Running is by all accounts a good way to keep fit. Generally when people say ‘fit’ they refer to a state of the body: keeping fit means staying within healthy averages, blood pumping, limbs toned and defined. In many ways the fit body is the tamed body, regular, regulated, watched and kept under control.
But ‘fit’ is an amorphous term, and applied to exercise entails a meaning in excess of physical fitness. Exercise is also good for the mind – along with sleep it is the most recommended treatment for stress and the other anxious and depressive ailments. A fit mind also has the benefit of improved clarity and balanced perspective. In terms of the running mind, some writers have compared the mental endurance of long-distance running to the mindset required for completing a novel.
Beyond ‘fitness’ as such there is the zone. The zone is an enigmatic suspension of space and time, a non-dimensional arena entered by transcendental meditators and the elite athletes we see in sports drink commercials. Players of certain first-person shooter games know the zone. Good poets dwell there in the twilight pause before speech. The zone haunts many spots on the dance floor.
One of the benefits of running is the occasional access it provides to the zone. I couldn’t say how often runners enter the zone. I speak only for myself when I say that for all the freedom the zone offers, there are many conditions that rule the zone, and consequently the zone frequently eludes me. The great thing about the zone is that once I’m in it, I feel like I can run forever. My body works in totality: there are no legs, arms, or lungs, only a particular quality of sunlight and the sound of my feet in perfect rhythm.
There is a paradox then. The worst thing to do when running is attempt to link mind and body by thinking about running. Some may count their breath and that perhaps is acceptable. But pay too much attention to muscle and joint and pay the price: increased thirst, poor pace, jolting motion and breathlessness. Whenever I think about what my body’s doing for too long I cannot run properly.
Like east and west, mind and body do not make sense when purposefully merged. But they do merge of their own accord, making incidental sense here and there. The distinctions are powerful but of course fundamentally imaginary – after all, how far east is still east? Am I still myself without a properly functioning frontal lobe? Spontaneous connections are more given to allusion than logical labour. The attempt to link body and mind seems most successful through indirection.
There are three ways I might enter the zone. If I think one of three things I’m nearly always guaranteed to on one hand, click my body into its simple freedom and on the other, let my mind off its leash. Running and thinking about what your body does while running is as I say above a terrible mistake, but so is running and thinking your personal life, your work, things you need to do. You will feel every minute of your 30-minute jog. The mind enjoys straying into abstraction – that is the mind at ultimate play.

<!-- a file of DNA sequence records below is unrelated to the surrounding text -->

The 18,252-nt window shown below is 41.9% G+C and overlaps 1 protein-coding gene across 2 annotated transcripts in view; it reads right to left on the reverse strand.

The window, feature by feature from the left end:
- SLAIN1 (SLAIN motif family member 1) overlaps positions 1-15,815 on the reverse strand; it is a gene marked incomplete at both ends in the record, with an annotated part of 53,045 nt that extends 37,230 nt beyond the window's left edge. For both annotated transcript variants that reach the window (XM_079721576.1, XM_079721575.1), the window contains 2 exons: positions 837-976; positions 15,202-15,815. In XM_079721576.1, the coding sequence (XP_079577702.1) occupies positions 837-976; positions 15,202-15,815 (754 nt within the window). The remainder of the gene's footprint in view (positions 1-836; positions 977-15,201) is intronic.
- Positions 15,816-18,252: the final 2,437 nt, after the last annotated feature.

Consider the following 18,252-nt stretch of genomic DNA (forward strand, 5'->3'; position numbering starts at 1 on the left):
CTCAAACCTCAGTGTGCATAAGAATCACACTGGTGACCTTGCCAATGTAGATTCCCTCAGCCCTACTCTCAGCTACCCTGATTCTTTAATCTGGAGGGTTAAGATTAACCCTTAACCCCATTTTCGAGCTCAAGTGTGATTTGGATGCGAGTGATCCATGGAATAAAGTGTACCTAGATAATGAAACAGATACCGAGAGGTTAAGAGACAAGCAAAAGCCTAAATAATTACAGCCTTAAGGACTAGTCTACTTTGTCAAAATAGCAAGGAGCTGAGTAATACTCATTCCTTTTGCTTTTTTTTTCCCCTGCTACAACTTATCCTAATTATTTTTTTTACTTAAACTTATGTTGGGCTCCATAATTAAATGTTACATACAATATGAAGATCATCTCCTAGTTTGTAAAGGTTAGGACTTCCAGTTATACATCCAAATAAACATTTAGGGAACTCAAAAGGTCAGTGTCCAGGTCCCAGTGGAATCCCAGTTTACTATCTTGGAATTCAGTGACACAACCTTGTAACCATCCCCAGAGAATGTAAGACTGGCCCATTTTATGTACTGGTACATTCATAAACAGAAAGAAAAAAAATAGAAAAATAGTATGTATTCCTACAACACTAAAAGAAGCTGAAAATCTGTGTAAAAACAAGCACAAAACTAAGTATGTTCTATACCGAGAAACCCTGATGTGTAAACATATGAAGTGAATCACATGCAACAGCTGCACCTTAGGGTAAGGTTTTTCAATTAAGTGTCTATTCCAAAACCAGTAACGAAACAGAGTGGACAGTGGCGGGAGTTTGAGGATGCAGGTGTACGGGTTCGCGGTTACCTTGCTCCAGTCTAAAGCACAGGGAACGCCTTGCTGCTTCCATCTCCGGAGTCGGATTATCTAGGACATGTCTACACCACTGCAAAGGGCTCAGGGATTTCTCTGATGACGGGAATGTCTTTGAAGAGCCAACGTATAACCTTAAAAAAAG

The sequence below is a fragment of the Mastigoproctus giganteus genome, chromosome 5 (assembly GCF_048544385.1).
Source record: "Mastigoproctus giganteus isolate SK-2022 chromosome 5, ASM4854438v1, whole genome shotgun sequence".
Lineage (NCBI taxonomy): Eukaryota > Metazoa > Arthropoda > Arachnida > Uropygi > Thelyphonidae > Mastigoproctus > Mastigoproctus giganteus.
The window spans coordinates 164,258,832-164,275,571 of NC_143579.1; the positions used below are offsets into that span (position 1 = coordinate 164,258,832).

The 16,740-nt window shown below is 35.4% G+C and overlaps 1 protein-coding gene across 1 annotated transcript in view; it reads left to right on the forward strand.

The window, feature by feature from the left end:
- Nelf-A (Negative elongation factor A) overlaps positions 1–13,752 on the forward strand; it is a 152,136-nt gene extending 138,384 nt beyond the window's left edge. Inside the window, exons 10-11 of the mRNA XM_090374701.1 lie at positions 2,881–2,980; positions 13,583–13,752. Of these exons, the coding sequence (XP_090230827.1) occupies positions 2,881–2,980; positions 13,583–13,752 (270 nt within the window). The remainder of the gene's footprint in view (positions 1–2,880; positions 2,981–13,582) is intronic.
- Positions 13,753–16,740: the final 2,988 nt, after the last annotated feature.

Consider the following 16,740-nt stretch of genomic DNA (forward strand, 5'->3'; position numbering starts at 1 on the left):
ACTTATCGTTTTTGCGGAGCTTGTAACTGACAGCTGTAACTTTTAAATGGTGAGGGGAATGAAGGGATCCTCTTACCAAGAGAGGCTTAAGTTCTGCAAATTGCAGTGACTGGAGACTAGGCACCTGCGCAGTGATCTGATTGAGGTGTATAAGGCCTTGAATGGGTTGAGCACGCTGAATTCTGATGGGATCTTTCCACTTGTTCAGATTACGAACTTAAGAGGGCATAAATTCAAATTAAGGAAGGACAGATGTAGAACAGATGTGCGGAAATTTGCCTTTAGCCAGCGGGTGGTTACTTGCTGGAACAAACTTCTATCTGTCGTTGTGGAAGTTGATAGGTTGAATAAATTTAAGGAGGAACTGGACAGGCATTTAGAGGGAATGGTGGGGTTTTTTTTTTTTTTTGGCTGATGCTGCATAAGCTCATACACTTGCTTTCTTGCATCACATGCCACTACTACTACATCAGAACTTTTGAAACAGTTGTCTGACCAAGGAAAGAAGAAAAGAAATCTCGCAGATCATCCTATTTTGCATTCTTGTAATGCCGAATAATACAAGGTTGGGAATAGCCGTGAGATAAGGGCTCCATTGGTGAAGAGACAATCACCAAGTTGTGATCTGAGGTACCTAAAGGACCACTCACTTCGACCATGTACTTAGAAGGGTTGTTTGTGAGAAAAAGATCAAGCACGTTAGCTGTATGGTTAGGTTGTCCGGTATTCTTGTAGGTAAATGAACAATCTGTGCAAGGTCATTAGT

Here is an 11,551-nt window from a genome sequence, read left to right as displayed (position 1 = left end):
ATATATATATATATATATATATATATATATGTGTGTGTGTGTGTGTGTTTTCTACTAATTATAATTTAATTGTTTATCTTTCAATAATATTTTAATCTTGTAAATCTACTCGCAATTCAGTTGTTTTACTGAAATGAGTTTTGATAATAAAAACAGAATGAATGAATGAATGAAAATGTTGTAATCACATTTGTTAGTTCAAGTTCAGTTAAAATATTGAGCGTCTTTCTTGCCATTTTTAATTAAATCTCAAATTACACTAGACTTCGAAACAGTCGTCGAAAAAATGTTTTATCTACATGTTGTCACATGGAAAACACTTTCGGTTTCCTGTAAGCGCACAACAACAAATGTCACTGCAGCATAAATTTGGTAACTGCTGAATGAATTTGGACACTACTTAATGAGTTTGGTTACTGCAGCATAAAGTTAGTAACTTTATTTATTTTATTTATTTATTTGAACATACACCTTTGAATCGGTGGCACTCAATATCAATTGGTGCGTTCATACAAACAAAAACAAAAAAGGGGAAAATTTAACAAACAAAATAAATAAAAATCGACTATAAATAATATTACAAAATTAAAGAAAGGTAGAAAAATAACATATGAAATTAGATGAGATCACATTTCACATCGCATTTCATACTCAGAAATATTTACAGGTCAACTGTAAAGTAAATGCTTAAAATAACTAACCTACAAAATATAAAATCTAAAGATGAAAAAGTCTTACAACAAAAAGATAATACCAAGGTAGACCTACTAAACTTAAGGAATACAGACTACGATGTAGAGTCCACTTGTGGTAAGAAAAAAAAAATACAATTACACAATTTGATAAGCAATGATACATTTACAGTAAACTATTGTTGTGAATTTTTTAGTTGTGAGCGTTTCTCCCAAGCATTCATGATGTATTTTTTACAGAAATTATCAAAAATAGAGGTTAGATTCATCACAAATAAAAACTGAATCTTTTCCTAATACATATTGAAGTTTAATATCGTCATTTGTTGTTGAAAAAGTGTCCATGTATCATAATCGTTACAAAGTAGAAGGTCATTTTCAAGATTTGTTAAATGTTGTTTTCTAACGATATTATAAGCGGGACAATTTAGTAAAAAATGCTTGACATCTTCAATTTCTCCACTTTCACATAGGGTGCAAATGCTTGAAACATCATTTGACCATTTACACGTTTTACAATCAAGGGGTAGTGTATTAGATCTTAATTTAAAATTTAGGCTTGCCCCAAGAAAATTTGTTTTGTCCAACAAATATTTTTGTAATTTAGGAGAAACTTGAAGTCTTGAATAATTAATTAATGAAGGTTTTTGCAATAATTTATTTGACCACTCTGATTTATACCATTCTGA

Make no mistake. I could not enter the zone without the physical aspects of running. There must be sweat, a global motor control, an increased heart rate. But for me the following three thoughts hold the key. Actually they are not really thoughts, but rather something between thought and image – a master-distraction masquerading as a notion or impression. I called them celebrity koans once and then stopped when I forgot to think about them while running. Running became as difficult as it can be around this time.
I do not think about these every time I run. They occur to me incidentally, rather than being drawn upon. Hence it was possible for me to forget about them.
Some people only listen to techno while they run, and while I prefer silence I respect that. We must find our own way to the zone.
Generally speaking the West likes to think of the East in romantic ways. I side-step remarks about fixed temporality and languorous femininity to consider the koan as ultimate embodiment of the East from a Western perspective. The koan belongs to Zen Buddhism – the puzzle or paradox that awakens the meditator from the binds of reason in their bid for wisdom.
The Simpsons taught me about the tree falling in the woods. We live through these filters. My neighbour was once employed as a makeup artist by a local television station. Her regular gig was Friday Night Football, applying powder to the faces of the commentators and their special guests as they presented the featured AFL game of the week. She tells me many funny stories from these times – gossip-rich anecdotes about who is very rude, who doesn’t like whom and so on.